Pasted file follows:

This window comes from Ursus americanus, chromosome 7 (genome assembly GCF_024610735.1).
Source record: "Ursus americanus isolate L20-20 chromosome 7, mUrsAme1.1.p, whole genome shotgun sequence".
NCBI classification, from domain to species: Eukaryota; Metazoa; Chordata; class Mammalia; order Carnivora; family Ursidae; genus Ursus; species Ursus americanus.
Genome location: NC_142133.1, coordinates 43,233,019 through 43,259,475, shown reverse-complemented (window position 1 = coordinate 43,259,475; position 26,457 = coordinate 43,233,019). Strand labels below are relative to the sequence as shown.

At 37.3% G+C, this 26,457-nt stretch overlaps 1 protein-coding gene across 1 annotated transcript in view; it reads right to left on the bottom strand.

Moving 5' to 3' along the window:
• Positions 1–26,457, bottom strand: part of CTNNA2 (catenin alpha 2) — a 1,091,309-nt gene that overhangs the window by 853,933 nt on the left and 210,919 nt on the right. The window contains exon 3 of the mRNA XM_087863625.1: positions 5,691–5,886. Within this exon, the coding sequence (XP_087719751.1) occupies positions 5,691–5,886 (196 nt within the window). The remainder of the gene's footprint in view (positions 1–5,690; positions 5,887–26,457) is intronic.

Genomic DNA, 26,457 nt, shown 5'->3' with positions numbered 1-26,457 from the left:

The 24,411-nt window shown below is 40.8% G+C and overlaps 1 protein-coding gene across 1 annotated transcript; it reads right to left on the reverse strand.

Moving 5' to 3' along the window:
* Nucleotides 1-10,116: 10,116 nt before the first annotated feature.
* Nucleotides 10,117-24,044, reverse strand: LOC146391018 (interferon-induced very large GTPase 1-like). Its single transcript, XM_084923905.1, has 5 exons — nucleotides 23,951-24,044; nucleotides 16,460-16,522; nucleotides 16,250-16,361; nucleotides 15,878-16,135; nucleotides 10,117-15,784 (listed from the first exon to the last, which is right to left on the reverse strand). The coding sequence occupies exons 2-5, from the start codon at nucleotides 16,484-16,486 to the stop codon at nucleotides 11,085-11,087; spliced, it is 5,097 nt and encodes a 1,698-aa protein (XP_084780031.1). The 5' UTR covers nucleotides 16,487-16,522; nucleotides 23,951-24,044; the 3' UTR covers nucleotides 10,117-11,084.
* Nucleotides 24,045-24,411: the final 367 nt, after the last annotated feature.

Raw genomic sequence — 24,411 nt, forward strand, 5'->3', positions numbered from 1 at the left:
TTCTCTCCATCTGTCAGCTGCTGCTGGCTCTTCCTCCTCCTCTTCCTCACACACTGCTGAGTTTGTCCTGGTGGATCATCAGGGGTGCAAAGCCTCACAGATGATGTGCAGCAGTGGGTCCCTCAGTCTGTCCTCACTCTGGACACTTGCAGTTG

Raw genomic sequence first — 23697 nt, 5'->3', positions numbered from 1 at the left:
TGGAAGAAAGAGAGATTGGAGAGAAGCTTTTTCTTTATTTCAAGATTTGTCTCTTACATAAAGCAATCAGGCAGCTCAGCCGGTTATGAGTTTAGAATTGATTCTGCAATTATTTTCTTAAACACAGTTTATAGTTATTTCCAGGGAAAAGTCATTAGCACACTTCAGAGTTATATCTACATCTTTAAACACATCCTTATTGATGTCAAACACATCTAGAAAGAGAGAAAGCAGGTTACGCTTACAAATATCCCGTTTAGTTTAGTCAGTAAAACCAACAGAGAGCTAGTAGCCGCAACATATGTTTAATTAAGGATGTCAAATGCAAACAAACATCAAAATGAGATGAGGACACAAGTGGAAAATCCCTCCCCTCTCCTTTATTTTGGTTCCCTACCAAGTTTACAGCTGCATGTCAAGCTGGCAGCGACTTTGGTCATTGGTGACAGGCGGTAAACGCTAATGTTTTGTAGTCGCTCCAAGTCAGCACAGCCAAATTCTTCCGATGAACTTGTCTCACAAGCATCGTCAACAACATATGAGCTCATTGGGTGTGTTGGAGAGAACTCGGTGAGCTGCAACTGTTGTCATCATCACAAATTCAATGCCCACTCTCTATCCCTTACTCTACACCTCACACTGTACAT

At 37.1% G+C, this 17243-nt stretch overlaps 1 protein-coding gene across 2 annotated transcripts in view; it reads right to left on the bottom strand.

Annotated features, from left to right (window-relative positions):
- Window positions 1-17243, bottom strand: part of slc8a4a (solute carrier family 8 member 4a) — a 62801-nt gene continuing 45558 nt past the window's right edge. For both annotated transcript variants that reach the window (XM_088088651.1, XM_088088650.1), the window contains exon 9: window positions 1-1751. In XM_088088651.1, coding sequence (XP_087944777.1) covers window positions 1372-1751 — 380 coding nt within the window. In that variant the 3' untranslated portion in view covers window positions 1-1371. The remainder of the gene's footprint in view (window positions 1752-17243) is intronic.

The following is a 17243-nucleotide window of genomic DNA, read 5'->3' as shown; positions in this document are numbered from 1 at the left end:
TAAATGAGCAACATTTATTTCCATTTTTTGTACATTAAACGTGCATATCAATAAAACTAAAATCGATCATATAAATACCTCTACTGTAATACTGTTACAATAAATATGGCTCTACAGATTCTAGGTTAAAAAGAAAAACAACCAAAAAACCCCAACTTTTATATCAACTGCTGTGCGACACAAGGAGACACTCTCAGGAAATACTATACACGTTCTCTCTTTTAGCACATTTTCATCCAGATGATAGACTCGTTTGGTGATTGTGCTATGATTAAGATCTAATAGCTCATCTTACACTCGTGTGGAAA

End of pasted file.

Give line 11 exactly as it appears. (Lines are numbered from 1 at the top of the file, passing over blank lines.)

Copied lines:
* Nucleotides 1-10,116: 10,116 nt before the first annotated feature.